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Indicators of School Crime and Safety: 2014

July 9, 2015: NCJ 248036

Presents data on crime and safety at school from the perspectives of students, teachers, and principals. This annual report, a joint effort by the Bureau of Justice Statistics and the National Center for Education Statistics (NCES), provides the most current detailed statistical information on the nature of crime in schools. This report contains 23 indicators of crime at school from a number of sources, including the National Crime Victimization Survey (NCVS), the School Crime Supplement to the NCVS, the Youth Risk Behavior Survey, the School Survey on Crime and Safety, and the School and Staffing Survey. Topics covered include victimization at school, teacher injury, bullying and cyber-bullying, school conditions, fights, weapons, availability and student use of drugs and alcohol, student perceptions of personal safety at school, and crime at postsecondary institutions.

  • In 2013, students ages 12– 18 experienced about 1,420,900 nonfatal victimizations at school, including 454,900 theft victimizations and 966,000 violent victimizations.
  • Two percent of students reported theft, 1% reported violent victimization, and less than 0.5% reported serious violent victimization (rape, sexual assault, robbery, and aggravated assault).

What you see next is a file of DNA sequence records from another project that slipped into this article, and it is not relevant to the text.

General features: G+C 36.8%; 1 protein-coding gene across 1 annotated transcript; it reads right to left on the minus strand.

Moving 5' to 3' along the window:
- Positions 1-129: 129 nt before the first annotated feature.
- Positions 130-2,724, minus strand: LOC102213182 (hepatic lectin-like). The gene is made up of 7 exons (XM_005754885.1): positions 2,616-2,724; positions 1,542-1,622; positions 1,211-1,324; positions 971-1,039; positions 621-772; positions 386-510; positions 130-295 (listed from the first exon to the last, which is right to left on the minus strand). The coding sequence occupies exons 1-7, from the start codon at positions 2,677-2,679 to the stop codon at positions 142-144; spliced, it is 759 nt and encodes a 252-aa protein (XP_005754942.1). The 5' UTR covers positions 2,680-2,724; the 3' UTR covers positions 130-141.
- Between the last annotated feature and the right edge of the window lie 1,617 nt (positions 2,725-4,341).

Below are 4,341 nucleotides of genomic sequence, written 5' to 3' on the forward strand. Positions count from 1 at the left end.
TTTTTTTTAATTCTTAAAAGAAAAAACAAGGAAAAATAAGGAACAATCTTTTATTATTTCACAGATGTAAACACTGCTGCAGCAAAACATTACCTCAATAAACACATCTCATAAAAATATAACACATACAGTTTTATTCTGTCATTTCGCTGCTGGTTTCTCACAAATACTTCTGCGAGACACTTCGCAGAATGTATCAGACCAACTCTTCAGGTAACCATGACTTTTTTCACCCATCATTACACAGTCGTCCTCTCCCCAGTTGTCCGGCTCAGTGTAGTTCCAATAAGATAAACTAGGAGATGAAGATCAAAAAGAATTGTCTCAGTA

• In 2013, students ages 12– 18 experienced higher rates of nonfatal victimizations at school than away from school.
  • In 2013, about 22% of students ages 12-18 reported being bullied at school and 7% reported being cyber-bullied during the school year.
  • Fifteen homicides of school-age youth (ages 5–18) occurred at school during the 2010– 11 school year (most recent data).
  • Nearly all students ages 12– 18 observed at least one security measure at their school in 2013.
  • In 2013, 3% of students ages 12– 18 reported that they were afraid of being attacked or harmed at school or on the way to and from school.
..Source.. by Rachel E. Morgan, Ph.D., Bureau of Justice Statistics, Lauren Musu-Gillette, National Center for Education Statistics, Simone Robers, American Institutes for Research, Anlan Zhang, American Institutes for Research

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